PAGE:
The Doctor Patient Relationship: Love Thy Patient (part one)
by Farhana Rahman
This two-part article is about the doctor-patient relationship, love and Britishness. Check out part two after this
Sometimes it feels like Britishness imprints itself in your DNA. Isn’t that a funny thought? I’m not talking about physical attributes like eye or skin colour, although 10,000 year old ancient Briton ‘Cheddar Man’ with his dark skin and blue eyes sounds pretty dreamy to me.
No, I’m talking about the irrefutable, undeniable behaviour traits that we Brits carry around with us day to day.
You know what I mean. Examples include but are not limited to:
1. Apologising to inanimate objects you accidentally walk into.
2. The internal, biological compass that lies deep within us which helps us form an orderly queue or line wherever there is a group of more than one person. Oh how my compass hurts when I’m abroad and PEOPLE DON’T OBEY THE LAWS OF NATURE.
3. Using all of the words when asking for something:
British: Excuse me, I’m so sorry to bother you but would it be possible to get a glass of water please?
American: Excuse me, can I get some water please?
I’m always reminded of my Britishness when travelling abroad. In fact, it becomes amplified. When in the U.S, I become a brown, female Hugh Grant bumbling incoherently all over the place.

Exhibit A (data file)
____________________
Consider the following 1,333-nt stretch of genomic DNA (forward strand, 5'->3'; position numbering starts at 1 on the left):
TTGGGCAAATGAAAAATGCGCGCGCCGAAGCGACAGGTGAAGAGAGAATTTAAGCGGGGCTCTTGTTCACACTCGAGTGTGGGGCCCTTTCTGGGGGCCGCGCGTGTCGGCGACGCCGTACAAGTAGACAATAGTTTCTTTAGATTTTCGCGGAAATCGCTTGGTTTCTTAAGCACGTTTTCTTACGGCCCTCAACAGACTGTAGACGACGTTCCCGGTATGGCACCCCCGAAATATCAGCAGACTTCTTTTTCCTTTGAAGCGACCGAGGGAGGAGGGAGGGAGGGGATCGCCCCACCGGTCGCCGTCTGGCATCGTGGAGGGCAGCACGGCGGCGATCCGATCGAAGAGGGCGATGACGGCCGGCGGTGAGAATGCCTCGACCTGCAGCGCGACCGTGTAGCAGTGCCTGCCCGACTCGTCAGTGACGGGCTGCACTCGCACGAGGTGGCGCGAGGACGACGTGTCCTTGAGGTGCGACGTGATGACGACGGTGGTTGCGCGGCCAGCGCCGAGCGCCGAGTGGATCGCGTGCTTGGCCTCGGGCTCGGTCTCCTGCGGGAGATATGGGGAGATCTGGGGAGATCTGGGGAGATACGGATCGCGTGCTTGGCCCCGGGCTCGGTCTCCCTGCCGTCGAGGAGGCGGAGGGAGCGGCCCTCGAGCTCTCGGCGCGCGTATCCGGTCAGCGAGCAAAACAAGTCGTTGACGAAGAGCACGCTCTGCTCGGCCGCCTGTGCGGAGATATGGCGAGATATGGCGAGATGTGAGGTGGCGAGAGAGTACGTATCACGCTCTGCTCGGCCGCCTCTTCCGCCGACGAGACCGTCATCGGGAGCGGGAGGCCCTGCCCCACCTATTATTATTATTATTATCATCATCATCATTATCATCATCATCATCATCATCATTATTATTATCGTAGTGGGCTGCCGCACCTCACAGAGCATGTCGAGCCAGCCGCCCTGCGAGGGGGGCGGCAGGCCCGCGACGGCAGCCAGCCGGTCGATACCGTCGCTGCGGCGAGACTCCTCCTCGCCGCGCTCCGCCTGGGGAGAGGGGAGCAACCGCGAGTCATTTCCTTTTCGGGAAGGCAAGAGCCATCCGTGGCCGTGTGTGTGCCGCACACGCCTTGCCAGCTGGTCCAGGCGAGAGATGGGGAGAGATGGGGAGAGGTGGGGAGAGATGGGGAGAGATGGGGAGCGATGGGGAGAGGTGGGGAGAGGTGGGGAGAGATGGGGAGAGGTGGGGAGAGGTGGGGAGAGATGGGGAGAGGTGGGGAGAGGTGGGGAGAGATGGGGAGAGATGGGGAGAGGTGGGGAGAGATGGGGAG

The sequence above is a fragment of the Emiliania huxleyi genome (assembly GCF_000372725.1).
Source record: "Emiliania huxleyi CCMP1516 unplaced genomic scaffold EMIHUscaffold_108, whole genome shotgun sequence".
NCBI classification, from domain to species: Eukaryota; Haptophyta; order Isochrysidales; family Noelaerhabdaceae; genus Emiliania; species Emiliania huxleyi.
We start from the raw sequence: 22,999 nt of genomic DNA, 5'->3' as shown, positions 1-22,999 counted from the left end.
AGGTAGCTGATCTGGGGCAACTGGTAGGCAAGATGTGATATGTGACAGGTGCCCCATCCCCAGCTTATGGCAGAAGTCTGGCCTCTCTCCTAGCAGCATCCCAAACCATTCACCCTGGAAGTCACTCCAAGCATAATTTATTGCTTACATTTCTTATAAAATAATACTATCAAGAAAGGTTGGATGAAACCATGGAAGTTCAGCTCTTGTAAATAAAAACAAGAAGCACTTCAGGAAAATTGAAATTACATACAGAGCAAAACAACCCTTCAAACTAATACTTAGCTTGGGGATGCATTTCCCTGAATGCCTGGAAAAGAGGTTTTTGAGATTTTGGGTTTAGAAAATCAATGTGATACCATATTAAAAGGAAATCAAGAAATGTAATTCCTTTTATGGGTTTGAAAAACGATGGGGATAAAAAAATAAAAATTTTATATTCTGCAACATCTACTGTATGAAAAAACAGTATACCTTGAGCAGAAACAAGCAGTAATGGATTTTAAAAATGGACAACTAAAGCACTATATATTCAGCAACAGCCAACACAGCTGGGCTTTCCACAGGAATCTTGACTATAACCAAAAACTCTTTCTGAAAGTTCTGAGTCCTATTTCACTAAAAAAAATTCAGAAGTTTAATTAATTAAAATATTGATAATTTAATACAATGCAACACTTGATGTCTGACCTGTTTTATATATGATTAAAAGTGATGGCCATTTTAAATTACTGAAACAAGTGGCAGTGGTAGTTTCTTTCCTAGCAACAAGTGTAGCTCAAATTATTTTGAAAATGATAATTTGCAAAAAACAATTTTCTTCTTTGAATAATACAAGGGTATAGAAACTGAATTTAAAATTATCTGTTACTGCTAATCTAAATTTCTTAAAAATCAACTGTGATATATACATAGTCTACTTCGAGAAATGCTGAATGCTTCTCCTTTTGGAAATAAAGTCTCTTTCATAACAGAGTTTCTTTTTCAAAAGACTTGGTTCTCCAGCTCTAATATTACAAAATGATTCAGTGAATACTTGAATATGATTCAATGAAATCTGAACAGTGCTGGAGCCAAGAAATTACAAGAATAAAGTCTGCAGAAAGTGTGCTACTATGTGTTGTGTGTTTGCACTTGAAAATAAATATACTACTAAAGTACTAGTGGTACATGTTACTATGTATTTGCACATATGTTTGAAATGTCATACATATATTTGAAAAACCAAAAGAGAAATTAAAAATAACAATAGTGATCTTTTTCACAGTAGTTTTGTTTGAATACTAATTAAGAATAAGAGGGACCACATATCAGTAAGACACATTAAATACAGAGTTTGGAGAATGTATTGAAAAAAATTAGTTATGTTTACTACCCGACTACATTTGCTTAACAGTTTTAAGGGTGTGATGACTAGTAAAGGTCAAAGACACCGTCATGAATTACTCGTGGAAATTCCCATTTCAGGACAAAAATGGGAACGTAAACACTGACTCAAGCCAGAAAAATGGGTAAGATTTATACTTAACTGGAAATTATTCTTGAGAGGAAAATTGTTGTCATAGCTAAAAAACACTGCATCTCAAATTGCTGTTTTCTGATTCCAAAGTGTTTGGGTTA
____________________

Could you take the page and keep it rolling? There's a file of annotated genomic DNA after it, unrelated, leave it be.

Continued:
Changing the Doctor Patient Relationship
And so, at the Harvard Lifestyle Medicine conference this weekend I found myself blushing with embarrassment * when faced with just how un-British our American cousins are. Why you may ask?
*this is technically untrue. Blushing does not happen when you’re blessed with this much melanin.
I was listening to the legendary Dr Ornish, previously physician to Bill Clinton and advisor to Barack Obama, deliver a mind-blowing presentation on the transformative power of lifestyle medicine. He talked about the relationship between patients and doctors and used a word I’d never heard within this context in all my 16 years in medicine:
Love and the Doctor Patient Relationship
In a land of superlatives and ‘have a great day!’ here I was being told by an accomplished, well-regarded physician with countless publications in the world’s most highly regarded medical journals, about patient-doctor relationships and the need for love.
Ahem. Now that’s not the kind of language we’d use, thank you very much. I’m not about to tell 67 year old Rory Barker that I love him when he comes to get his blood pressure medication, which would be as much to his relief as well as mine.
But as Dr Ornish spoke, the truth dawned on me. He wasn’t saying that doctors and patients should just be groovy and hug trees all day. He was saying that fear is not an effective motivator when it comes to meaningful change.
There's a great quote by Marianne Williamson which goes, 'in a choice between love and fear, choose love.' I had heard it before and thought it applied to the other things in my life, not how we can help patients heal. It was mind blowing.
Check out part two for the rest of this article